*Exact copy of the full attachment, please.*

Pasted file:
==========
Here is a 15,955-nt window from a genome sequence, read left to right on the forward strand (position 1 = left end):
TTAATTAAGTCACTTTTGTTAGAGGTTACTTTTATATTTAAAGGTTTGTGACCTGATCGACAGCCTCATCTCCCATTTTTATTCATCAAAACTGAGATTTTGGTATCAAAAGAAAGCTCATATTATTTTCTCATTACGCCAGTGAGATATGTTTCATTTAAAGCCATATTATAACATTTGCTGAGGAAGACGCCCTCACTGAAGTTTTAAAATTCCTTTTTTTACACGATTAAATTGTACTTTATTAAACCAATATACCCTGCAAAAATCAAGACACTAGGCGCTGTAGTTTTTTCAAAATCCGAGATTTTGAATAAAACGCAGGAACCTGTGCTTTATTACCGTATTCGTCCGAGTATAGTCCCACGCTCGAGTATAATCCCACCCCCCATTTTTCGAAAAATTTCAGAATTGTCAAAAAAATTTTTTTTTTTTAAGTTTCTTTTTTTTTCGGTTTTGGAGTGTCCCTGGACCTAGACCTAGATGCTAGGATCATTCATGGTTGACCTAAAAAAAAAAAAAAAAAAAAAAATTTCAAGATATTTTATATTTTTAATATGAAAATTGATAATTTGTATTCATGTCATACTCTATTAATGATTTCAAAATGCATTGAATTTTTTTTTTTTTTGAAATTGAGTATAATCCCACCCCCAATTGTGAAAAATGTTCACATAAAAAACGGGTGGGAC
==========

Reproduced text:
Here is a 15,955-nt window from a genome sequence, read left to right on the forward strand (position 1 = left end):
TTAATTAAGTCACTTTTGTTAGAGGTTACTTTTATATTTAAAGGTTTGTGACCTGATCGACAGCCTCATCTCCCATTTTTATTCATCAAAACTGAGATTTTGGTATCAAAAGAAAGCTCATATTATTTTCTCATTACGCCAGTGAGATATGTTTCATTTAAAGCCATATTATAACATTTGCTGAGGAAGACGCCCTCACTGAAGTTTTAAAATTCCTTTTTTTACACGATTAAATTGTACTTTATTAAACCAATATACCCTGCAAAAATCAAGACACTAGGCGCTGTAGTTTTTTCAAAATCCGAGATTTTGAATAAAACGCAGGAACCTGTGCTTTATTACCGTATTCGTCCGAGTATAGTCCCACGCTCGAGTATAATCCCACCCCCCATTTTTCGAAAAATTTCAGAATTGTCAAAAAAATTTTTTTTTTTTAAGTTTCTTTTTTTTTCGGTTTTGGAGTGTCCCTGGACCTAGACCTAGATGCTAGGATCATTCATGGTTGACCTAAAAAAAAAAAAAAAAAAAAAAATTTCAAGATATTTTATATTTTTAATATGAAAATTGATAATTTGTATTCATGTCATACTCTATTAATGATTTCAAAATGCATTGAATTTTTTTTTTTTTTGAAATTGAGTATAATCCCACCCCCAATTGTGAAAAATGTTCACATAAAAAACGGGTGGGAC